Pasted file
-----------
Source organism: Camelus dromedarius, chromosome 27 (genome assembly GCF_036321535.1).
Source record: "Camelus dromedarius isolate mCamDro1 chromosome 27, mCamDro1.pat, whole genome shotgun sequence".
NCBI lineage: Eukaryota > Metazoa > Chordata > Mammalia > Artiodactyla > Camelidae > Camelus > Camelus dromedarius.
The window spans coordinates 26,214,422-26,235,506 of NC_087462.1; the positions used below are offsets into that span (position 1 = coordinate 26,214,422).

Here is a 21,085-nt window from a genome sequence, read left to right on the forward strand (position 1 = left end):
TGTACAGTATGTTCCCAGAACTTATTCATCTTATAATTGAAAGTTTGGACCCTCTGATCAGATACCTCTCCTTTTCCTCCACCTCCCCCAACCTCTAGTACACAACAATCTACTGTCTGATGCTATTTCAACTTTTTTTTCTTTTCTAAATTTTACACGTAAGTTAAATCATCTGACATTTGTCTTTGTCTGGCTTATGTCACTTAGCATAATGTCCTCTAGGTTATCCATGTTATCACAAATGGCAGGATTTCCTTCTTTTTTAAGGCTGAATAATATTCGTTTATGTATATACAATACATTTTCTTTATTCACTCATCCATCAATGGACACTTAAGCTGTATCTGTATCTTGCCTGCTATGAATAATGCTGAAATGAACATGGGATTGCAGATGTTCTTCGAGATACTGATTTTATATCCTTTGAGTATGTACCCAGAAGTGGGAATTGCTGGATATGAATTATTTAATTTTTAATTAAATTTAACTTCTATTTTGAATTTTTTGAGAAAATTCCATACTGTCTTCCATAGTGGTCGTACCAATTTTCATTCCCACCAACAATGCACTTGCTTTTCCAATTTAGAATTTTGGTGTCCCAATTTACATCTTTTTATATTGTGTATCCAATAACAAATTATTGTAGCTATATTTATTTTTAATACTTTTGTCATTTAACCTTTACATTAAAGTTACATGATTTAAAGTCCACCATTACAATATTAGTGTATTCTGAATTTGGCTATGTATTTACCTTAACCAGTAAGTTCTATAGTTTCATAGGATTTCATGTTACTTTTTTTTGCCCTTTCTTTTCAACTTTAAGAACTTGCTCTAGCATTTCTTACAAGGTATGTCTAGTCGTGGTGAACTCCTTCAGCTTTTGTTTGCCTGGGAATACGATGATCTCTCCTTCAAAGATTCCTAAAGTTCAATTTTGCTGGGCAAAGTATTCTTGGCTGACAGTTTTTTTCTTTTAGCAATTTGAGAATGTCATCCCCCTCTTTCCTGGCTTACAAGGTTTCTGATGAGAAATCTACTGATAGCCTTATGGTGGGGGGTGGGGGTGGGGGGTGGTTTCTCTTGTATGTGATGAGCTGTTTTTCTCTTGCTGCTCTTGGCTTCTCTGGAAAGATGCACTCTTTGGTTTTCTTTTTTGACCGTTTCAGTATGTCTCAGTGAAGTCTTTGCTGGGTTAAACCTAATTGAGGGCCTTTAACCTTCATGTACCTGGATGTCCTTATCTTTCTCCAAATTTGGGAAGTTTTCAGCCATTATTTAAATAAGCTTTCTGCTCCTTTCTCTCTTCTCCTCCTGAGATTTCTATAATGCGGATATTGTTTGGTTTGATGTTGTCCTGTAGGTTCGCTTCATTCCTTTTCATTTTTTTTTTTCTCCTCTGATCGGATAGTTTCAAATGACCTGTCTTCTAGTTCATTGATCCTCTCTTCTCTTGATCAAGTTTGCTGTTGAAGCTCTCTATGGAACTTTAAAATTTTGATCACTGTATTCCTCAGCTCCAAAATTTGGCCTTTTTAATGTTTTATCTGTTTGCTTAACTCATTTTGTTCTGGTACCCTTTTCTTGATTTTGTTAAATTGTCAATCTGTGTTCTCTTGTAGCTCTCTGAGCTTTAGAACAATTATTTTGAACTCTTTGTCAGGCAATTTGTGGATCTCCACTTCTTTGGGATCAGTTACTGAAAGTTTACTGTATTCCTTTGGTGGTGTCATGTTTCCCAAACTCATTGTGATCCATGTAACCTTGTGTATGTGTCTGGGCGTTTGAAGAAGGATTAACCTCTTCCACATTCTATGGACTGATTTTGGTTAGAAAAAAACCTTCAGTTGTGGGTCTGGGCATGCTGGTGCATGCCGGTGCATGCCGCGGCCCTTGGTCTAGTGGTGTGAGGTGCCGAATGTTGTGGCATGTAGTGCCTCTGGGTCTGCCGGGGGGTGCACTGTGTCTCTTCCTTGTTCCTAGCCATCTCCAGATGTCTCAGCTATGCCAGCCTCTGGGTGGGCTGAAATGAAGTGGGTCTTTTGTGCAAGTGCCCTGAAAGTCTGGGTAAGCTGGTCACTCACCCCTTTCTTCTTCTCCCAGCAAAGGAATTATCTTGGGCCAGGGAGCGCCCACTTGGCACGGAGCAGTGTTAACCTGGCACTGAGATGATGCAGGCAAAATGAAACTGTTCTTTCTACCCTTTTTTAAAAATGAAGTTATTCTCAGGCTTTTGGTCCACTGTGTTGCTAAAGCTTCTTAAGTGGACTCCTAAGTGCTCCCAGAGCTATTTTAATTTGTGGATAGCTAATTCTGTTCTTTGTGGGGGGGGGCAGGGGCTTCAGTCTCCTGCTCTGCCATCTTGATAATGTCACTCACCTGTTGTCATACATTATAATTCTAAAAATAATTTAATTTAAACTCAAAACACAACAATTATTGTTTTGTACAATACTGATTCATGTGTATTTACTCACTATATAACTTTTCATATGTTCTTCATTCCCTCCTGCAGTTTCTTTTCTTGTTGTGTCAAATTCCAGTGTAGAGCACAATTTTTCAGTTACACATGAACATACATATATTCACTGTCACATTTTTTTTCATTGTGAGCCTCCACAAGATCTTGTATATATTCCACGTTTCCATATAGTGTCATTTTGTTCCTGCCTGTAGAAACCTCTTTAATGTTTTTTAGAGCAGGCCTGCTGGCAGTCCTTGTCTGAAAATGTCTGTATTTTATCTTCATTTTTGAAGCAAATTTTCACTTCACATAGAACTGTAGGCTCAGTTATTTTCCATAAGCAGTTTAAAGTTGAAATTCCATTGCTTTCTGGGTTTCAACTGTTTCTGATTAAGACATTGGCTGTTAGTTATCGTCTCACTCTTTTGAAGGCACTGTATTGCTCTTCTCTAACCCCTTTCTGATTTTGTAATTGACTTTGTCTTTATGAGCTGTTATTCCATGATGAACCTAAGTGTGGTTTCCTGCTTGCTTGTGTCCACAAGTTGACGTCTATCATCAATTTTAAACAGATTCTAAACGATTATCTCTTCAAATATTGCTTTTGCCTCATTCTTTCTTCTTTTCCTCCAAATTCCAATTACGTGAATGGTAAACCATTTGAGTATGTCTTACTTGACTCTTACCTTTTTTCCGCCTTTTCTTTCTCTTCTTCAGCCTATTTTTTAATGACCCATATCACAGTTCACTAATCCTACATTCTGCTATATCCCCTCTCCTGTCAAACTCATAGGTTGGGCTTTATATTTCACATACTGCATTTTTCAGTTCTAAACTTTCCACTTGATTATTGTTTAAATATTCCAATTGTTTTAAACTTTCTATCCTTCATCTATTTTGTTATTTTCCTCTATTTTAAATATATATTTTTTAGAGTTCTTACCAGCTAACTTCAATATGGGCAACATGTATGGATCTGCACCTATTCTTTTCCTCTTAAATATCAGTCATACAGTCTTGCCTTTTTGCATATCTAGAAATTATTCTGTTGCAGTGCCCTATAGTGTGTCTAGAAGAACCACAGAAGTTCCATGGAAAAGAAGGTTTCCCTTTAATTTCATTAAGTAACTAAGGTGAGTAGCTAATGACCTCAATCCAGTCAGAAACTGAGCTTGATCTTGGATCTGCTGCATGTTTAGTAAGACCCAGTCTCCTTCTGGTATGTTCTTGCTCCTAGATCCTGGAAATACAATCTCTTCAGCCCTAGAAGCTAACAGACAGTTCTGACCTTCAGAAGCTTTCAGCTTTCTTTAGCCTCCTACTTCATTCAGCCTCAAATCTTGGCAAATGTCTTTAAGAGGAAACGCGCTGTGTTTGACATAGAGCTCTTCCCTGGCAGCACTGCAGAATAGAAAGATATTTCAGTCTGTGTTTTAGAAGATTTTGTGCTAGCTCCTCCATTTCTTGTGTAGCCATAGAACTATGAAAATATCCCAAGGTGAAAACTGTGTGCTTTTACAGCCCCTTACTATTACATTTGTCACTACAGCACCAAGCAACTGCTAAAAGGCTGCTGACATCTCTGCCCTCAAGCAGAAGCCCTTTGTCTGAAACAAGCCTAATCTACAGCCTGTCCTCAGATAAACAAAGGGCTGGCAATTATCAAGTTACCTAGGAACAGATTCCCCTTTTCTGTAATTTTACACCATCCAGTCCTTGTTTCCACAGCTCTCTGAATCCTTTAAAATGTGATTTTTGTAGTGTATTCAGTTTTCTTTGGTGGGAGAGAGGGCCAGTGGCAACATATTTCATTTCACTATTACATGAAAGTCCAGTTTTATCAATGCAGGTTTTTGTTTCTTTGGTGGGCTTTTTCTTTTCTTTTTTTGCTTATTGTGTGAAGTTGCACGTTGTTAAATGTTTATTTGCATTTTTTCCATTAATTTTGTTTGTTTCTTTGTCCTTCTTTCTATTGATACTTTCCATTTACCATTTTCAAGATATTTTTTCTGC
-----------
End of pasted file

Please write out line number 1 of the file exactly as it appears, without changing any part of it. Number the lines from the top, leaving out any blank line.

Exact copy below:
Source organism: Camelus dromedarius, chromosome 27 (genome assembly GCF_036321535.1).